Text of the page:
Overall, we found that the FDIC faces significant challenges associated with identifying, assessing, and addressing the risks posed to FDIC-supervised institutions and consumers by predatory lending. Specifically, (1) each loan transaction must be viewed in its totality to determine whether it may be predatory; (2) FDIC-supervised institutions can have direct or indirect involvement in predatory lending; and (3) nontraditional mortgages and other loan products are now available that contain terms that may be viewed as appropriate for some borrowers but predatory for others. Further, the FDIC must ensure that its efforts to combat predatory lending do not limit consumer access to legitimate sources of credit.

FDIC guidance issued to examiners, FDIC-supervised financial institutions, and consumers addresses predatory lending. However, the guidance does not formally articulate a supervisory approach to address predatory lending and was not issued for the explicit purpose of identifying, assessing, and addressing the risks that such lending practices pose to institutions and consumers. Further, certain characteristics potentially indicative of predatory lending were not covered. The lack of an articulated supervisory approach and gaps in coverage could result in increased risk that predatory lending practices occur, are not detected, and harm institutions and consumers. Therefore, the FDIC needs to clarify for examiners and institutions its overall approach to addressing predatory lending and enhance guidance to bring increased attention to associated characteristics.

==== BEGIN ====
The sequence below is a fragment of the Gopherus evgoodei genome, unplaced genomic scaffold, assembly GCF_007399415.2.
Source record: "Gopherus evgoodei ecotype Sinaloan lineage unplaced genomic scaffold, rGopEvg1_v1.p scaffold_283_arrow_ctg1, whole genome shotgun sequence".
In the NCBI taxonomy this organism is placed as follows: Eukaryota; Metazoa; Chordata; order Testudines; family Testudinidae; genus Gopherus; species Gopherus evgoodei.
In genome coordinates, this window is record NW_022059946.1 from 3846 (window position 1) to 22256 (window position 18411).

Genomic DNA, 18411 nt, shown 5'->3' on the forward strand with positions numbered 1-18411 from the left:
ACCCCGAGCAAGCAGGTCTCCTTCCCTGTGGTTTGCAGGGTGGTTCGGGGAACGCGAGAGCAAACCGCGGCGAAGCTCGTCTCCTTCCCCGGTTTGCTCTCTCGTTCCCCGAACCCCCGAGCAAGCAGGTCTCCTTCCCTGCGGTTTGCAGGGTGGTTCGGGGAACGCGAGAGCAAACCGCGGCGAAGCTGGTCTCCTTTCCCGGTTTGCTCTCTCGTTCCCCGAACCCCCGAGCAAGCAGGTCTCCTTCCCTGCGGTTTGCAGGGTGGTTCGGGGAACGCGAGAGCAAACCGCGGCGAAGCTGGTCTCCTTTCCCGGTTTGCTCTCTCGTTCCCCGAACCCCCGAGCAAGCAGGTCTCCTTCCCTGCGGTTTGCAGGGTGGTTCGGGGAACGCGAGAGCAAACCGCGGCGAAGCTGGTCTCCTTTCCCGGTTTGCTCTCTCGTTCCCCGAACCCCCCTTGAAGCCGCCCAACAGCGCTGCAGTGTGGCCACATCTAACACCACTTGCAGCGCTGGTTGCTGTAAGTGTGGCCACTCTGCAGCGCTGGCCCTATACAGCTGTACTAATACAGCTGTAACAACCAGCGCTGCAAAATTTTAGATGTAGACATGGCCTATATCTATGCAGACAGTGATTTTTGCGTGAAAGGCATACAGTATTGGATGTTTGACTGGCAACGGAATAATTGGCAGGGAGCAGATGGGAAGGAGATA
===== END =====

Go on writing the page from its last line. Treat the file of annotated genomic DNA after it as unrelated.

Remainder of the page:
Additionally, this report identifies for the FDIC’s consideration other federal banking regulatory agencies’ actions to identify, assess, and address predatory lending.

CHALLENGES RELATED TO PREDATORY LENDING

The following discusses in detail significant challenges that the FDIC faces with respect to combating predatory lending.

Transactions Must be Viewed in Totality

Identifying or recognizing predatory lending in a specific loan transaction can be a challenge because each loan transaction must be viewed in its totality, including the associated marketing practices, terms of the agreement, various parties involved in the loan transaction, and financial sophistication of the parties involved. As a result, there is no simple “checklist” to follow in identifying predatory lending.

Additionally, borrowers can be susceptible to predatory lending practices in several phases of the loan transaction as described below.

  • Marketing Phase. Lenders may employ aggressive marketing techniques that target specific borrowers or communities.
  • Loan Underwriting Phase. Lenders may require borrowers to pay additional fees or accept additional and unnecessary services or products in order to receive a loan.
  • Loan Execution Phase. Lenders may suggest refinancing, or “flipping” a loan (at an additional fee) without economic gain for the borrower.

When used in an unfair, abusive, or deceptive manner and depending on the circumstances faced by the specific borrower and the borrower’s financial sophistication, the activities could, in fact, be predatory.

Direct or Indirect Institutional Involvement